A recent example reported by Carscoops is a Polestar 2 EV that was damaged by hitting a deer. The repair bill was $21,000. The driver thought the damage to be minor, but according to the article, that wasn’t the case.
“The Polestar EV’s bumper is pushed back and the headlight is damaged too,” Carscoops wrote. “The hood, wheel, and fender each have some damage. Interestingly, the breakdown doesn’t include a number of vital electrical parts that lie beneath the skin. Instead, the vast majority of the $21,544.82 total is labor, 90.2 hours of it to be exact. On the other hand, $10,775.40 of the gross total is parts.
“In this case, part of that labor is taking the time to safely de-energize the EV drivetrain. Many hours are quoted for work like repairing the front apron, refinishing the hood, and replacing the upper tie bar. This sort of mind-boggling repair bill might be commonplace in the not-too-distant future.”
Mitchell International’s Q3 2023 “Plugged-In: EV Collision Insights” report, released in November, found that labor for EV repairs represented nearly half the cost of total collision repair (49.66%) compared with 41% for ICE vehicles, adding up to more than six extra hours of labor per job. The additional EV costs relate to managing the high-voltage battery, according to the report.
Mitchell also found that repair costs for all EVs continue to be higher than ICE vehicles, representing a $950 difference in the U.S. and a $1,301 difference in Canada.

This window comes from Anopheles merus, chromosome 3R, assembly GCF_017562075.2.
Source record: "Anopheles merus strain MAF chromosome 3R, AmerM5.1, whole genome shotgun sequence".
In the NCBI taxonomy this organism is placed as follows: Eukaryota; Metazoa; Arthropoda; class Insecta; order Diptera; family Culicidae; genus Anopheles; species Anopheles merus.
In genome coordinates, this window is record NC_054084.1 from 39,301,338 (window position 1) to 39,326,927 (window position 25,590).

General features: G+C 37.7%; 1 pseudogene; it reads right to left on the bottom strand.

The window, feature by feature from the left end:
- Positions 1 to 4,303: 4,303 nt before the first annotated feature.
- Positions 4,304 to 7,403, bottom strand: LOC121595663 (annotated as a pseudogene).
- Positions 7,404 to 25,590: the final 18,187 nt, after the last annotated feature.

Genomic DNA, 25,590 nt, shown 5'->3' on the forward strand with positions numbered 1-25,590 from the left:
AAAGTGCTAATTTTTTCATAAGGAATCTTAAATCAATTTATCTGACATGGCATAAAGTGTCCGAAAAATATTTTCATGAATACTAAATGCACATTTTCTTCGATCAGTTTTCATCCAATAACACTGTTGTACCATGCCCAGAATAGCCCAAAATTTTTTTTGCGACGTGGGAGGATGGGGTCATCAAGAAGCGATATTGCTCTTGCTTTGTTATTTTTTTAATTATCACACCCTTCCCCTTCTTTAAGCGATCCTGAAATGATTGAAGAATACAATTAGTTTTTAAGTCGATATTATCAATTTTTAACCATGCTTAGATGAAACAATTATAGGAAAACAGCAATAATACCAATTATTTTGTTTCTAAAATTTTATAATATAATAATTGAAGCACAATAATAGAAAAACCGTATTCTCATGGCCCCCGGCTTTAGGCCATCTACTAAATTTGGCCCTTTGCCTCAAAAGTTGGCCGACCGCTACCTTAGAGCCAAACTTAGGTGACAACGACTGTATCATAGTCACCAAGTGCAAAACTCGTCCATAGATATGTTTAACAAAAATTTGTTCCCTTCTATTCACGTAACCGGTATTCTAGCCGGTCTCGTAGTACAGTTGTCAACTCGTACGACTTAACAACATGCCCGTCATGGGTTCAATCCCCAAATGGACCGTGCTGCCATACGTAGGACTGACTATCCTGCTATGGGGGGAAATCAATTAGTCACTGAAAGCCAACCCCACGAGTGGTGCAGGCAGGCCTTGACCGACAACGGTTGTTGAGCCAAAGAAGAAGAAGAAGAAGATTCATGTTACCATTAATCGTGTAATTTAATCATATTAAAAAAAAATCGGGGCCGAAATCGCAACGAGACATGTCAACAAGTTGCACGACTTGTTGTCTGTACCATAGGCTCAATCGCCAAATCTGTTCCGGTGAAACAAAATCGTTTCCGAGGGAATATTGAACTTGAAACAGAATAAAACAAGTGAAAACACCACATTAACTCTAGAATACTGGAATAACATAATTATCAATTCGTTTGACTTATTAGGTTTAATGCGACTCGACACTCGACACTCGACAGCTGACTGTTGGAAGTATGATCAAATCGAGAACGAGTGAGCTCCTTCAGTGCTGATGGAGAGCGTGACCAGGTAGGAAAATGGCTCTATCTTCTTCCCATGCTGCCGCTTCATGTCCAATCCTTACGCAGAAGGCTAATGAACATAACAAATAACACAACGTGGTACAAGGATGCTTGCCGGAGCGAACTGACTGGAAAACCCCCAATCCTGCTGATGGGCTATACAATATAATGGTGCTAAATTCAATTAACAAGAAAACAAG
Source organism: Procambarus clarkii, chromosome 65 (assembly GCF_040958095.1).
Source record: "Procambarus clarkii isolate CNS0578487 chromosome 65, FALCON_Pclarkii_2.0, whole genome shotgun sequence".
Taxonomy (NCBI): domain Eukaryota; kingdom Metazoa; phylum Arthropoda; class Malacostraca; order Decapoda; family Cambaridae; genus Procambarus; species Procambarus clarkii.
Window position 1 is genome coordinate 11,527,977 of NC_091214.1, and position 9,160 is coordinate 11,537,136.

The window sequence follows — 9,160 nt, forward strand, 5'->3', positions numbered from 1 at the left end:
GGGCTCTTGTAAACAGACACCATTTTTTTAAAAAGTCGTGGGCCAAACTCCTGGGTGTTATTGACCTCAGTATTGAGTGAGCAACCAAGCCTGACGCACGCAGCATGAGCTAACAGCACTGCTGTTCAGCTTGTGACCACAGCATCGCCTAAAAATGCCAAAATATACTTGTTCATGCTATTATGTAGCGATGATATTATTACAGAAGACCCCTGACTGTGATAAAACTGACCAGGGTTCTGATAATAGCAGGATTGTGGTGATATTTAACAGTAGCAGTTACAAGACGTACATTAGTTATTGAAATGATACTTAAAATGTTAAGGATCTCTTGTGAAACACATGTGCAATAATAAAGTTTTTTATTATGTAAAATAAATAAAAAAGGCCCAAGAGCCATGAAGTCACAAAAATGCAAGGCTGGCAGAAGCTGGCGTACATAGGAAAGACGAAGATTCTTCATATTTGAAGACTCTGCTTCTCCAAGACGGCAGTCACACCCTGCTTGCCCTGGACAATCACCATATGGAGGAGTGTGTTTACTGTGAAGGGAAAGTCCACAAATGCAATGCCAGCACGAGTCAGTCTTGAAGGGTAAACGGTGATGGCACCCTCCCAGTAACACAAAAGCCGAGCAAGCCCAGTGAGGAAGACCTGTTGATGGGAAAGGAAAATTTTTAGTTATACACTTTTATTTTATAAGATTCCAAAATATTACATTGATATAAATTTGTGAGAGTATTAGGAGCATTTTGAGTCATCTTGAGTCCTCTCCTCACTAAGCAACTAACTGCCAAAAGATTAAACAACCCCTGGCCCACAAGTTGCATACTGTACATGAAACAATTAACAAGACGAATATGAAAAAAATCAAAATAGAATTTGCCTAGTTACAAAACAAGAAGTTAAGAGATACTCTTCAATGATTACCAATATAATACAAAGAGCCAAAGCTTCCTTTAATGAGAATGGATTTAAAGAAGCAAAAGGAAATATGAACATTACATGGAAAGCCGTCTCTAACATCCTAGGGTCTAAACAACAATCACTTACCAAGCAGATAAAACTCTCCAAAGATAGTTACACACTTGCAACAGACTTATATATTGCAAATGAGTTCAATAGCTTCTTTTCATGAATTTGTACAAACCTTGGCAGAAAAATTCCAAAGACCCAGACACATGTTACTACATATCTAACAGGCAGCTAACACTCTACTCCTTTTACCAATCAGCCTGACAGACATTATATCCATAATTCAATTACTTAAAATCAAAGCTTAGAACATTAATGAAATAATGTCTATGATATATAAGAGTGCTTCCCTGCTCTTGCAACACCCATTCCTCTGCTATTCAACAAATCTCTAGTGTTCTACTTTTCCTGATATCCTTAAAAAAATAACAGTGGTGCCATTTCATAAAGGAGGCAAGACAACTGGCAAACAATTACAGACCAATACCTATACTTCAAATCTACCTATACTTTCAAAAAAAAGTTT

A much more expensive replacement cost for BEVs compared to ICE vehicles is the lithium-ion batteries. After the warranty period, battery replacement could cost between $3,400 and $17,800, depending on battery size and future battery prices, according to the RBC study. However, the researchers wrote that they expect most owners won’t have to replace their vehicle batteries.
The study concludes, “Reducing electric vehicle costs to reach parity with gasoline vehicles has long been an important goal of sustainable transportation advocates and policymakers. Whether or not this goal has been reached has no easy answer, as TCO depends on a wide range of factors. Chief among these are the size and range of the vehicle, local conditions including fuel prices and purchase incentives, and use conditions including annual mileage and charging patterns.
“…the question of BEV cost parity is best answered on a case-by-case basis, as vehicle costs are ultimately unique to each specific location and each individual user.”
The study can be viewed here.
Featured image credit: deepblue4you/iStock
(a) The manufacturer’s suggested retail price (MSRP) of the 25 different combinations of vehicle class (compact, midsize sedan, small SUV, midsize SUV, and pickup truck) and vehicle powertrain (ICE vehicle, hybrid EV, 200-mile, 300-mile, and 400-mile range BEV) used in the RBC/UM study. (b) The 14 cities investigated in this study.
Upfront costs for ICE vehicle, hybrid EV, and 300-mile range battery EV midsize SUV in each city (with a down payment of 20% of the manufacturer’s suggested retail price).
Cumulative recurring costs (not discounted) for an ICE vehicle, hybrid EV, and 300-mile range BEV midsize SUV in each city over a 25-year vehicle lifetime.
All graphics and charts provided by RBC and UM with permission for publication.